On the Hictops 3D Printer page it is the same price as the Ender 3 at $269.00. The only part I would Purchase would be a Proximity Sensor SN04-N to replace the Z-Axis end-stop switch.
    I have all the Marlin Firmware configured up to Marlin 1.1.9, however I stopped flashing my 3D Printers at Marlin 1.1.5 though continued to update the firmware as it came out for others.
    Last edited by Roberts_Clif; 10-21-2018 at 07:54 PM.

  5. #5
    Super Moderator curious aardvark's Avatar
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    bear in mind you are at the bottom end of the market/ So expect to have to modify the printer to one degree or another to get it working optimally.

    That said - depending on the part size you could just get a monoprice mini delta: $160
    https://www.monoprice.com/product?c_...403&p_id=21666

    I've got one coming for my birthday next month :-)
    Covers pretty much all the bases, looks great, doesn't need mods (although I'm sure I'll develop something)

    If you need a larger print volume I'd suggest upping your budget to at least $400 and look for a better quality kit.

  6. #6
    Engineer-in-Training Roberts_Clif's Avatar
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    Quote Originally Posted by curious aardvark View Post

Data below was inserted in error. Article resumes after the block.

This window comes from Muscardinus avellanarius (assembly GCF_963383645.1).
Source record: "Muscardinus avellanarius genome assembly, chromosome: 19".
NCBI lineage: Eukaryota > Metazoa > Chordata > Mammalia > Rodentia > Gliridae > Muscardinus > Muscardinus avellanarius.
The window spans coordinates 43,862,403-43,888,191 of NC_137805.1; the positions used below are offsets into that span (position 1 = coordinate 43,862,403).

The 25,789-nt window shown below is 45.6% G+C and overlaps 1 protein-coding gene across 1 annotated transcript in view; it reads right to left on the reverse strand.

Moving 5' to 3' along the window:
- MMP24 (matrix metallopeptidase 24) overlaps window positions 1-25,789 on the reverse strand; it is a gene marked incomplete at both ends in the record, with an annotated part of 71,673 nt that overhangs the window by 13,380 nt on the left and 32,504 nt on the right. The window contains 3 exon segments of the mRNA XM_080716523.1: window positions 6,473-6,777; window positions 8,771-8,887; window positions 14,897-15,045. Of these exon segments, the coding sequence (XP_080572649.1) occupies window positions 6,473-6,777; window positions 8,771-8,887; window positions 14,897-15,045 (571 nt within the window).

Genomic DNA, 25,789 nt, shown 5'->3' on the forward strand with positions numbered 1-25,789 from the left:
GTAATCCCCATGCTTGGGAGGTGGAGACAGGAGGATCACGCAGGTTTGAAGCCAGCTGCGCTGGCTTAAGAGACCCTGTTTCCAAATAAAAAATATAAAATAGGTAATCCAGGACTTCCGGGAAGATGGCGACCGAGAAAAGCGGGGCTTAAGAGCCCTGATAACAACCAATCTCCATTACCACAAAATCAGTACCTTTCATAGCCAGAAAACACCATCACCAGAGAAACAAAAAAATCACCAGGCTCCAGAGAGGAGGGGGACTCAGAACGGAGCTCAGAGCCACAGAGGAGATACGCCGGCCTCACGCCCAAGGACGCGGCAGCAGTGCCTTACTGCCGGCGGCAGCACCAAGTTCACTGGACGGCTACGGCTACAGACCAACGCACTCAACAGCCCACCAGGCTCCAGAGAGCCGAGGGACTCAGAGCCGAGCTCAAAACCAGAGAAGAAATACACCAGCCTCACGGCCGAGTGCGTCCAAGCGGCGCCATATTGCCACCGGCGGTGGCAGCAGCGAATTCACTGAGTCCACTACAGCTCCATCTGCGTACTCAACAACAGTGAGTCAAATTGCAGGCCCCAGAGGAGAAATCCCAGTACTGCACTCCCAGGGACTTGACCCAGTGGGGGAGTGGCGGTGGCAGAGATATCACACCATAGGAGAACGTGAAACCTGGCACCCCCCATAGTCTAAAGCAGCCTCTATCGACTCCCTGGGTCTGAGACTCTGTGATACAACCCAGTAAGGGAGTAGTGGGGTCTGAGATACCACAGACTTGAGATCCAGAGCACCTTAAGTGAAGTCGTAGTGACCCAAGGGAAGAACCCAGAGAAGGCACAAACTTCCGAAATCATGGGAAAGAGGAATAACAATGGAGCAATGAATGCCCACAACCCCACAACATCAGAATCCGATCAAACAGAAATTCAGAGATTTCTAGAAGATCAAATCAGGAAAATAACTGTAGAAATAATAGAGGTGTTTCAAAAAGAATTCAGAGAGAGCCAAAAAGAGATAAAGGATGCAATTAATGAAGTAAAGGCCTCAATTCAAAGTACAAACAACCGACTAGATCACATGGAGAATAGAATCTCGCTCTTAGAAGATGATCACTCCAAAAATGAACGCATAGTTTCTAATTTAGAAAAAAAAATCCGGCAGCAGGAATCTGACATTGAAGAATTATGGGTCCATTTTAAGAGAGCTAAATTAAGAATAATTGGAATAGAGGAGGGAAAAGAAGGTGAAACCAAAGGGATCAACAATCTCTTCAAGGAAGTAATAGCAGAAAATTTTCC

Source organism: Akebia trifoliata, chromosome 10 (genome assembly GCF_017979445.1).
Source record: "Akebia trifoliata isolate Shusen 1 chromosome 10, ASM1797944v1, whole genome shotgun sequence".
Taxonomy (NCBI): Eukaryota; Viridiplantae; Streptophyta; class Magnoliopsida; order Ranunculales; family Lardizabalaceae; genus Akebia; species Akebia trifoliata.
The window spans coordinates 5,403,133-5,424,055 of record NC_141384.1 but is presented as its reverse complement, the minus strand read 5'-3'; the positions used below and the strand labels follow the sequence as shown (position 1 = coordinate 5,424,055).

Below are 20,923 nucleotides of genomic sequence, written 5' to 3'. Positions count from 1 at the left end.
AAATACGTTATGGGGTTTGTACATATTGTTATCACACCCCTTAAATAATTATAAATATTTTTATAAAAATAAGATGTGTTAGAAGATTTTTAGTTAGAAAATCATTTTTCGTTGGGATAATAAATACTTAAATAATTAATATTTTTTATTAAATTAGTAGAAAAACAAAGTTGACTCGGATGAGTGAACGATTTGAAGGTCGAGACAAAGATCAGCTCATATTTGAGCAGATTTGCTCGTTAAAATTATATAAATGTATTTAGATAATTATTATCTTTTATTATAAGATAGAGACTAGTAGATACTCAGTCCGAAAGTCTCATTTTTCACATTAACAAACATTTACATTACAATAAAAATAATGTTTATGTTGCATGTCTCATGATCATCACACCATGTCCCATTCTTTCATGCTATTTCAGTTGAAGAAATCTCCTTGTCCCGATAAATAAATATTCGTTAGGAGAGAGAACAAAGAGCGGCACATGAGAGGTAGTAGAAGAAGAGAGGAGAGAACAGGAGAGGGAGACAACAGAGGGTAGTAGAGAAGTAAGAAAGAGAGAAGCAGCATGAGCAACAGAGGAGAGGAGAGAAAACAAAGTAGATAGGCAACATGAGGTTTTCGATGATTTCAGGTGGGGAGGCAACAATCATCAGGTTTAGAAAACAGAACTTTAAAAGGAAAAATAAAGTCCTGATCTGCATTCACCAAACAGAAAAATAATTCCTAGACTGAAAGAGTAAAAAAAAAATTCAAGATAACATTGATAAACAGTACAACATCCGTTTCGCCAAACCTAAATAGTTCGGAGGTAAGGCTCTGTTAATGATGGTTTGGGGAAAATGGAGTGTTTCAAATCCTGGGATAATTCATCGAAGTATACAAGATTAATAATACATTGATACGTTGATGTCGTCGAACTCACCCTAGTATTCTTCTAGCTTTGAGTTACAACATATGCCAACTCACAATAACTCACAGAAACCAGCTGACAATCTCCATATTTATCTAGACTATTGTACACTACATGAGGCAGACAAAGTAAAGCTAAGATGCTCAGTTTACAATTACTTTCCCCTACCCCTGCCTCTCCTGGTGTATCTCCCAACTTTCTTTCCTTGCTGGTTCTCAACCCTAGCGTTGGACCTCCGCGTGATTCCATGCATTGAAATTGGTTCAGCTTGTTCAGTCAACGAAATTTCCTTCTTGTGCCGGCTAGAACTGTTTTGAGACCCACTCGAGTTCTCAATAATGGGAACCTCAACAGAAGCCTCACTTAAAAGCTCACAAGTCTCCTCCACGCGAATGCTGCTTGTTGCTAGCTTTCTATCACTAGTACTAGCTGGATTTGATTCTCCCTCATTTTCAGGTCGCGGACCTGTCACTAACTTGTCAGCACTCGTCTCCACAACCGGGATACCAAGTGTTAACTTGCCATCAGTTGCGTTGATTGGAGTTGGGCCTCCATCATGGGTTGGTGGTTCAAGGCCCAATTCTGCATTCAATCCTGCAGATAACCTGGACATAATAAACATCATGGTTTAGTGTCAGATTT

That said - depending on the part size you could just get a monoprice mini delta: $160
    https://www.monoprice.com/product?c_...403&p_id=21666
    I looked at the Specs on this little guy Aardvark .

    ABS, PLA, Wood, Copper Fill, Steel Fill, Bronze Fill

    • 50 micron layer resolution
    • Can print from a computer using a wireless Wi-Fi ? or physical USB connection, or offline with a micro SD? card
    • Up to 150mm/sec print speed
    • 180 ~ 260?C extruder nozzle temperature range
    • Up to 60?C build plate temperature range
    • ?110 x 120 mm build area
    • Compatible with Windows? and Mac? OS X?

    And question how it can print some of these the only 60?C build plate temperature.

    I just got into ABS and I am having problems with ABS warping at 100?C build plate temperature. How is this going to work a 60?C.